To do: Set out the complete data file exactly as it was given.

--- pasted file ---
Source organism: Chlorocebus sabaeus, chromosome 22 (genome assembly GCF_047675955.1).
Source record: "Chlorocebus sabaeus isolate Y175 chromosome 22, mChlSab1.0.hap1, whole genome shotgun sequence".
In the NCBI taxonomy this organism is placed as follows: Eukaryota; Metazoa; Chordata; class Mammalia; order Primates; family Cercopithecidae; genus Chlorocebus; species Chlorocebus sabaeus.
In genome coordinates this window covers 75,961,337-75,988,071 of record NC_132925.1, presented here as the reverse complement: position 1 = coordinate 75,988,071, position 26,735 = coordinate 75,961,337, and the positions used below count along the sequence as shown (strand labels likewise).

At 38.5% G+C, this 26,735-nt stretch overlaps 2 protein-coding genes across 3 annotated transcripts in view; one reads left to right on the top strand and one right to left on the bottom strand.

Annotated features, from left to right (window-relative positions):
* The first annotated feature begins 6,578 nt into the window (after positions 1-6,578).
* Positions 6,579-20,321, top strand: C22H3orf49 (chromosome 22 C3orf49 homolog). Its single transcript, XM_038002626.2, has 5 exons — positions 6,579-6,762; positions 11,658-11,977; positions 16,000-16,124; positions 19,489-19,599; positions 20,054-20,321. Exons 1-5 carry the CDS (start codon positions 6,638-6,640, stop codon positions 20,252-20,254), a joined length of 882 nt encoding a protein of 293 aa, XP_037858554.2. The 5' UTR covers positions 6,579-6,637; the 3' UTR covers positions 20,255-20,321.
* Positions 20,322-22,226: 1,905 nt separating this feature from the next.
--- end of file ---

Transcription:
Source organism: Chlorocebus sabaeus, chromosome 22 (genome assembly GCF_047675955.1).
Source record: "Chlorocebus sabaeus isolate Y175 chromosome 22, mChlSab1.0.hap1, whole genome shotgun sequence".
In the NCBI taxonomy this organism is placed as follows: Eukaryota; Metazoa; Chordata; class Mammalia; order Primates; family Cercopithecidae; genus Chlorocebus; species Chlorocebus sabaeus.
In genome coordinates this window covers 75,961,337-75,988,071 of record NC_132925.1, presented here as the reverse complement: position 1 = coordinate 75,988,071, position 26,735 = coordinate 75,961,337, and the positions used below count along the sequence as shown (strand labels likewise).

At 38.5% G+C, this 26,735-nt stretch overlaps 2 protein-coding genes across 3 annotated transcripts in view; one reads left to right on the top strand and one right to left on the bottom strand.

Annotated features, from left to right (window-relative positions):
* The first annotated feature begins 6,578 nt into the window (after positions 1-6,578).
* Positions 6,579-20,321, top strand: C22H3orf49 (chromosome 22 C3orf49 homolog). Its single transcript, XM_038002626.2, has 5 exons — positions 6,579-6,762; positions 11,658-11,977; positions 16,000-16,124; positions 19,489-19,599; positions 20,054-20,321. Exons 1-5 carry the CDS (start codon positions 6,638-6,640, stop codon positions 20,252-20,254), a joined length of 882 nt encoding a protein of 293 aa, XP_037858554.2. The 5' UTR covers positions 6,579-6,637; the 3' UTR covers positions 20,255-20,321.
* Positions 20,322-22,226: 1,905 nt separating this feature from the next.